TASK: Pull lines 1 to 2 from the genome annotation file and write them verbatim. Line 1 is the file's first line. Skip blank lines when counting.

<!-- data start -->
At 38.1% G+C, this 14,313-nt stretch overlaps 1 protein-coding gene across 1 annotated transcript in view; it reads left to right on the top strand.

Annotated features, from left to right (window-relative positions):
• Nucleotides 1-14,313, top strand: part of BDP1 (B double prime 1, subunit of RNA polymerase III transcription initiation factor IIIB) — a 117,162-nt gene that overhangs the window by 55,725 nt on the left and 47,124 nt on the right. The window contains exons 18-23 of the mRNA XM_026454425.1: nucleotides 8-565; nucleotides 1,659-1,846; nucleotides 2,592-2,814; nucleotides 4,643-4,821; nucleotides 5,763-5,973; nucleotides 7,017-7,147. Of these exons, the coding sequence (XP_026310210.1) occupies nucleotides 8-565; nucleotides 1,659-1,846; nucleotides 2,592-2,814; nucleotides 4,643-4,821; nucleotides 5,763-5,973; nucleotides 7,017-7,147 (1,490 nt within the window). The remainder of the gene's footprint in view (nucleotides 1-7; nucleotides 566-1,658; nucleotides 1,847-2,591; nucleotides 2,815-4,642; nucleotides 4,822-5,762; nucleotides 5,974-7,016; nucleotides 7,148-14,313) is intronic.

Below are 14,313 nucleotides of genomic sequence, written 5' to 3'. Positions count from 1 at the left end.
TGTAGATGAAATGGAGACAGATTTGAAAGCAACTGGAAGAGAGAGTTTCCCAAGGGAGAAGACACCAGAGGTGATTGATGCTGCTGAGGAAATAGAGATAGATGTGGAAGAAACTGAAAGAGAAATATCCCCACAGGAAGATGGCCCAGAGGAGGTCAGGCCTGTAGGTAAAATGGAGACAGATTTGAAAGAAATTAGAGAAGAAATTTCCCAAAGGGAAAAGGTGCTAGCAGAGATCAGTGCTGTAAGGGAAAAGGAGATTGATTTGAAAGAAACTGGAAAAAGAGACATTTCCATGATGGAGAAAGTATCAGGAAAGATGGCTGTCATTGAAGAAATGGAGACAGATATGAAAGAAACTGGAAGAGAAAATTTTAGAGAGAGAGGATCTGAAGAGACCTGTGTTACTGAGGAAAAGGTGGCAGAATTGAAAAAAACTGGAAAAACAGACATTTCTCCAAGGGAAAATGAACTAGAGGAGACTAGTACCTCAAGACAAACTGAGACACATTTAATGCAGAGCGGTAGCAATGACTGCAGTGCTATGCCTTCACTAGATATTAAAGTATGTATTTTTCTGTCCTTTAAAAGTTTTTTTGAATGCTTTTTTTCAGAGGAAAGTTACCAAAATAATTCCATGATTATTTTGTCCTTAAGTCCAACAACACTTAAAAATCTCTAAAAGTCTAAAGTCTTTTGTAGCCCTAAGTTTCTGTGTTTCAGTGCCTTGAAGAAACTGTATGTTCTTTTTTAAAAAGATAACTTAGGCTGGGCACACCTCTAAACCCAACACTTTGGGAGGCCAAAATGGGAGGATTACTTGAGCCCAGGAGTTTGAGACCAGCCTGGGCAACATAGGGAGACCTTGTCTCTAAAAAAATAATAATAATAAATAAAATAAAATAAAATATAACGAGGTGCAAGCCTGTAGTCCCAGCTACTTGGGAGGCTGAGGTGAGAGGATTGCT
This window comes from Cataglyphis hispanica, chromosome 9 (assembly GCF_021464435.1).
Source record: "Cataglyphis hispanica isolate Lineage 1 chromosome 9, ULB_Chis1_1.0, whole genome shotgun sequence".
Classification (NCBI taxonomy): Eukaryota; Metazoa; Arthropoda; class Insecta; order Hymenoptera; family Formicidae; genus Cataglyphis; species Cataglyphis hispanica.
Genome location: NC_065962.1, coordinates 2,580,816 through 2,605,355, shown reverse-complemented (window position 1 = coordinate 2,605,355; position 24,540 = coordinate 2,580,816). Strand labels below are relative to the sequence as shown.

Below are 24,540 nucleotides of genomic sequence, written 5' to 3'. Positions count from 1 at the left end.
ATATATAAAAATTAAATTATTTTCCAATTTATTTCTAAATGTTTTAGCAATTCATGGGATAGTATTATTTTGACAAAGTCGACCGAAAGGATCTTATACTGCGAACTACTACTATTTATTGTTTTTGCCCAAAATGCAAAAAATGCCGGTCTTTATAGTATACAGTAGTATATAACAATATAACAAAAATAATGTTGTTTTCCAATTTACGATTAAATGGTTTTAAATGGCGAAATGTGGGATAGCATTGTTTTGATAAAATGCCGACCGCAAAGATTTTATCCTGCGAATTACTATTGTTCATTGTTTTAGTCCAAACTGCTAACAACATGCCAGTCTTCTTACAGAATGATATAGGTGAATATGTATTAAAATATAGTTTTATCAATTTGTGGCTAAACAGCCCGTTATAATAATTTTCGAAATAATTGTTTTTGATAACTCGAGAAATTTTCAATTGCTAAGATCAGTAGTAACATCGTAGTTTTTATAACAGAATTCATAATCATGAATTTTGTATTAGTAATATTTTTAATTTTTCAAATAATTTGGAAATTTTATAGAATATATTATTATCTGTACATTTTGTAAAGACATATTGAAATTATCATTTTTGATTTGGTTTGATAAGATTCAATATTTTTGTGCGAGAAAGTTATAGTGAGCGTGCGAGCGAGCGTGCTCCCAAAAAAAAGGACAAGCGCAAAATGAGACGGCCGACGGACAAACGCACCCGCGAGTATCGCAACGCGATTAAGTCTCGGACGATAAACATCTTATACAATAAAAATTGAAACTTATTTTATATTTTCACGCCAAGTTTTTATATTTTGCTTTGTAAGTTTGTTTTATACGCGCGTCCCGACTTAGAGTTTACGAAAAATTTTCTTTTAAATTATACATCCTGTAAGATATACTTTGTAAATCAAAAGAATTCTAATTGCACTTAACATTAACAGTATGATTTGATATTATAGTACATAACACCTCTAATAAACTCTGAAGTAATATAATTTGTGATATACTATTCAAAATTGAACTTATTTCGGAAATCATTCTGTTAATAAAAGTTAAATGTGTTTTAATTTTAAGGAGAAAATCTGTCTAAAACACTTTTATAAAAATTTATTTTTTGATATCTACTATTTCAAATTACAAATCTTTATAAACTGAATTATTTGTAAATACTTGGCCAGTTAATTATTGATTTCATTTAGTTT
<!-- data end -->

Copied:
At 38.1% G+C, this 14,313-nt stretch overlaps 1 protein-coding gene across 1 annotated transcript in view; it reads left to right on the top strand.

Annotated features, from left to right (window-relative positions):